Observant investors may have noticed that West Texas Crude Oil is trading for less than it costs to buy the metal barrel to store it. That inevitably has some folks looking to call the bottom and go long oil, and that’s just fine: There are ETFs that can do that for you.
But there’s one particular ETF—an exchange-traded note really—that looks too good to be true, the iPath S&P GSCI Crude Oil Total Return ETN (OIL | B-92).
In the “Star Wars” words of Admiral Ackbar: It’s a trap. First, here’s the chart:
As you can see, in 2015, OIL pretty much tracked its fair value perfectly—that fair value being the S&P GSCI Oil index, which is a rolling front-month futures contract in West Texas Crude. This was a terrible investment, sure, but the security seemed to be working as it should.
Then, in the fall, just as things got really interesting in oil (Texas tea, black gold), the OIL ETN seemed to start diverging from fair value. In fact, it looked like it was miraculously avoiding the steep sell-off.
Related Article: Oil: Buying Opportunity Of A Generation?
OIL is a terrible, terrible exchange-traded note for two reasons, both built in by design.
The first is that over the long term, your fees are going to vary wildly based on how the ETN performs. OIL is in a class of old-school ETNs with path-dependent fees.
Instead of just taking today’s assets under management and multiplying that by a prorated amount of the 0.75% annual fee, it actually creates a shadow-NAV (net asset value) to apply the fee as well, based on the average index performance since inception, without giving you credit for fees already paid.
This is a terrible idea, and bad for investors (and hat tip to Sam Lee from Morningstar for writing about it extensively some years ago), and is one of the reasons OIL’s NAV is down 53%, when the index it tracks is down 45%—an unpleasant 8% surprise for anyone holding it.
How Barclays ‘Re-broke’ OIL
But that’s not related to the trading weirdness we’re seeing. What’s really going on is that Barclays re-broke the product.
You see, most banks are trying to get out of the exchange-traded-note business, because it puts a big liability on their books (the promise of the ETN), which they then have to hedge. Even with big fees, it creates complications on the balance sheet, and in the wake of the last eight years or so of bank re-regulation, complicated balance sheets are out of favor.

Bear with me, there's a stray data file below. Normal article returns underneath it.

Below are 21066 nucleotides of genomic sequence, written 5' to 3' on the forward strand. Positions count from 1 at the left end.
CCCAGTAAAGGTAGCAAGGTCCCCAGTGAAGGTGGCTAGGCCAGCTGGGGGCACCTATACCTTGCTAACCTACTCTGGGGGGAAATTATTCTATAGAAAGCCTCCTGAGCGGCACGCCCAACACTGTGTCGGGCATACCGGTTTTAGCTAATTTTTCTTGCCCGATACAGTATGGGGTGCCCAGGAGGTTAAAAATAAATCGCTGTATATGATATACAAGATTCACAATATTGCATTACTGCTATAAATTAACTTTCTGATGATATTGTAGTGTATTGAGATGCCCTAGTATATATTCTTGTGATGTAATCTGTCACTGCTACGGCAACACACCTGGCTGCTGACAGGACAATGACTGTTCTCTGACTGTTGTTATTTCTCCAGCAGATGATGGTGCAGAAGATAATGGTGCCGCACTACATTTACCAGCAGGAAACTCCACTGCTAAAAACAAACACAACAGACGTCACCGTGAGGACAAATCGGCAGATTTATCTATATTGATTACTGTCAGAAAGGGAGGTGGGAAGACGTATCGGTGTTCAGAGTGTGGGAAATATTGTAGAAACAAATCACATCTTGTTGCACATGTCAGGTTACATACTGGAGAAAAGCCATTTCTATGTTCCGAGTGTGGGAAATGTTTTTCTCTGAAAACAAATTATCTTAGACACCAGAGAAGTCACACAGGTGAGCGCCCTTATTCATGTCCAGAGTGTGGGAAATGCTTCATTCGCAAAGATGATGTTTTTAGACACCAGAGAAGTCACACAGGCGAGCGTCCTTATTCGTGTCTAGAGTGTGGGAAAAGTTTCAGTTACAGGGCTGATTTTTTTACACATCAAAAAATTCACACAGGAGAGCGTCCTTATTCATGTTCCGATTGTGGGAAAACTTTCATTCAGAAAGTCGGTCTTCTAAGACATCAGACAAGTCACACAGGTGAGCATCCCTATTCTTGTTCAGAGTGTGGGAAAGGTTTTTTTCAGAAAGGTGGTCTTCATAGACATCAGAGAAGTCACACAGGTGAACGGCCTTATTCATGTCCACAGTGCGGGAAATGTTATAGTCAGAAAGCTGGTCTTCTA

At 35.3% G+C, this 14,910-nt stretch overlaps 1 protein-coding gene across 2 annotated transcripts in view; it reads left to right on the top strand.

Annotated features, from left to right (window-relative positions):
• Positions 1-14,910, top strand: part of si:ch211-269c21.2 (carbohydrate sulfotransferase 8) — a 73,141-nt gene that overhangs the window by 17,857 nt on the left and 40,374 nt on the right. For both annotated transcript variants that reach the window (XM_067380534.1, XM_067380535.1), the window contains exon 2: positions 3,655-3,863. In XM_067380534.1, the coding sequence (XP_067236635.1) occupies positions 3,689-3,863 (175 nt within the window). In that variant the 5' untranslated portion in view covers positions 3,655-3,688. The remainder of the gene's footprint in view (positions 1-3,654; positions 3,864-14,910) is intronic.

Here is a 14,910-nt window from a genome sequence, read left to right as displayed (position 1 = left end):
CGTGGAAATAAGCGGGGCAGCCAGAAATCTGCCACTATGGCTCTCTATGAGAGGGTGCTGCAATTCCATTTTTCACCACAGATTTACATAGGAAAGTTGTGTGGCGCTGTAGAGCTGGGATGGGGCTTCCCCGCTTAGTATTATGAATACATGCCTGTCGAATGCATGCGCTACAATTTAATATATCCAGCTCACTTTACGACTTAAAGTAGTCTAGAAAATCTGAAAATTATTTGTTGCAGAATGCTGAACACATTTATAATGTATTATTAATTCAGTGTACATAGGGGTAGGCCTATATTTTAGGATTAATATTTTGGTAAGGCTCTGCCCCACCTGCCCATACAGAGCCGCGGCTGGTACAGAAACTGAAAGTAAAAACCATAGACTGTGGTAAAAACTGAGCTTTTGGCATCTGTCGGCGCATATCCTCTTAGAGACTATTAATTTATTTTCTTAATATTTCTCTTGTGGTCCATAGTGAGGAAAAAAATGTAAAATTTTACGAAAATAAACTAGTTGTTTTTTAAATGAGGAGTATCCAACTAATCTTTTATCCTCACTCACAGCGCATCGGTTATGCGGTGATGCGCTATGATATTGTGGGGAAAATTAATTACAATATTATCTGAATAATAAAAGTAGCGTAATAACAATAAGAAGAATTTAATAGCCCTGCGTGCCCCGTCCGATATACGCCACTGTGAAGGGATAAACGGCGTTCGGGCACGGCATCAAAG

That’s why we’ve seen dozens of ETNs close. But in the case of OIL, Barclays basically just decided it didn’t want to issue any more of it, so on Sept. 15, 2015, it slapped a 50 cent per-share fee on any new creations.
You read that right—50 cents per share. When the NAV of OIL was $8, that meant that to make new shares, an authorized participant (APs) had to pay Barclays a 7% fee. So of course, the fund traded to at least that much.
Good Luck On Disclosure
After all, APs aren’t philanthropists, and they won’t make new shares until they’re well compensated. With the NAV of OIL now at $4, that 50 cent fee is now a guaranteed premium of at least 14%.
Of course, the only way you could possibly know that this 50 cent fee to APs exists is if you call them and ask (which we do anytime we see anything crazy), or listen religiously to our ETF morning call. Despite a lot of searching, we’ve never found documentation on it.
The last reason for the recent spike is less Barclays’ fault. Once you get a giant premium in an ETF or an ETN, there are algorithms and other irrational traders out there who (erroneously) smell blood in the water.
Whether through bad programming or just not understanding how ETNs work, they assume that the positive deviation in the traded price of OIL means something; as if there were an animal spirit that could wish the ETN to defy the price of oil long term.
Barclays Even Says Back Away
There isn’t, of course. Barclays could wipe the premium away by issuing more shares—just like Credit Suisse did when TVIX had this exact same spike in 2012. The situation has gotten so bad that Barclays is even warning investors off in a note this morning, telling them to stay the heck away from its own product.
Of course, it hasn’t gone so far as to just shutter the product—75 basis points times $500 million in assets is real money.
There are few things in the investment world that are actually easy. Avoiding products that are literally broken by design is one of them.